Monday, September 28, 2009

Pen Pals


Evelyn emailed me on Friday, to let me know she received the letters I sent to Celestine and Lawrence. Evelyn told me they were very happy to receive their letters, and that she took photos of each of them holding her/his letter. She will attach the photos to the return letters that each of them writes me.

On Friday, a lifelong dream of mine came true. When I was a child myself, I watched the Christian Children's Fund ("CCF") ads, and I was touched by the images of children with poverty-ravaged lives. I envisioned having a pen pal relationship with a child whom I would support, and it was the human connection of that epistolary relationship that inspired me the most.

In retrospect, the CCF ads feel creepy and exploitative, but in my childhood viewing, all I knew was that I wanted to help a child in desperate circumstances. That dream did not leave me over time, but I never knew how to realize it, not having a relationship with any of the agencies claiming they would use my money to directly benefit my sponsor children.

Celestine and Lawrence weren't yet born when I watched those ads, but God had them in mind for me. I am fortunate to have met and worked with them, to personally know these shining lights who brought me joy this summer. I am blessed to support their educations and build a mentoring relationship with each of them, if both or either of them chooses to engage on that level. I can't wait to know them better over time, and I will do all I can to encourage and inspire them to realize their dreams.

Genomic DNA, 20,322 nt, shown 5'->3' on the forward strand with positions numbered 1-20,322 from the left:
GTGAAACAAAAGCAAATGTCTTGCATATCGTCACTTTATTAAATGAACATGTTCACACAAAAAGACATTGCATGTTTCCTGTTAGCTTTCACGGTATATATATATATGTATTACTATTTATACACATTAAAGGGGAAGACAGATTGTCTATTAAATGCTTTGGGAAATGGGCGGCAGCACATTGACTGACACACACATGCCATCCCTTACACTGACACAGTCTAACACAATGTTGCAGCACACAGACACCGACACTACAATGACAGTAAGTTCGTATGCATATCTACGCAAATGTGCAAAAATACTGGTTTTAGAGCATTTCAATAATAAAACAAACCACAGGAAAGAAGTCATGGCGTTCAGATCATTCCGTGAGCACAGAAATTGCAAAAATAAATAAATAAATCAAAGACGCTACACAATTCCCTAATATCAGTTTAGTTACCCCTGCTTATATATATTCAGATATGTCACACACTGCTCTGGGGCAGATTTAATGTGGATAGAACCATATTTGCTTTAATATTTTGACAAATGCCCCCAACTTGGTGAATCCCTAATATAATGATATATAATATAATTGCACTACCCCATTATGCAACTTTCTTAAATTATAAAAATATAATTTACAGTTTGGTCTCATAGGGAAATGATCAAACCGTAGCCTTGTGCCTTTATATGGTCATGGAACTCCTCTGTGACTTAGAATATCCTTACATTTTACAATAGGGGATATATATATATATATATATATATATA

For now, I await my return letters, excited to read from their souls.

Monday, September 7, 2009

Defying the Odds


I saw their "homes" - well, not theirs in particular, but those of a few classmates at Ray of Hope, their unaccredited school. All the dwellings I saw in Kawangware look the same to me - corrugated tin, dark inside, highly unstable, and not at all insulated.

Without electricity, food, or water at home, I wonder how the children I met this summer subsist. Thankfully, Ray of Hope feeds them lunch every day, but nights and weekends must stretch on endlessly and painfully. Survival aside, I cannot fathom how the children sing and dance and smile with so much spirit. In many ways, they are the lucky ones, their joy so full, and their gratitude so effortless, despite their dismal circumstances.

I have signed up to sponsor two of these angels: a seven-year-old girl, Celestine, and an eight-year-old boy, Lawrence. It will be, by far, the most meaningful commitment I have ever undertaken.

The agreement is that I will financially support both of them through eighth grade, but I'm not stopping there. I have wanted to sponsor African children since I was a child myself, and being privileged to personally know the ones I will support, I won't feel fulfilled just writing a check for the next six or so years. I will visit them every year, actively exchange letters in the interim, and financially support them through high school at least.

Two weeks ago, one of the two Ray of Hope teachers, Evelyn, emailed to tell me that Celestine and Lawrence both aced their national exams! Thanks to their brilliant work, the tireless efforts of their teachers Evelyn and Alfred, and my financial assistance, they will both attend an accredited school next year.

I am very excited for these little ones, and I can't wait to write them and tell them so.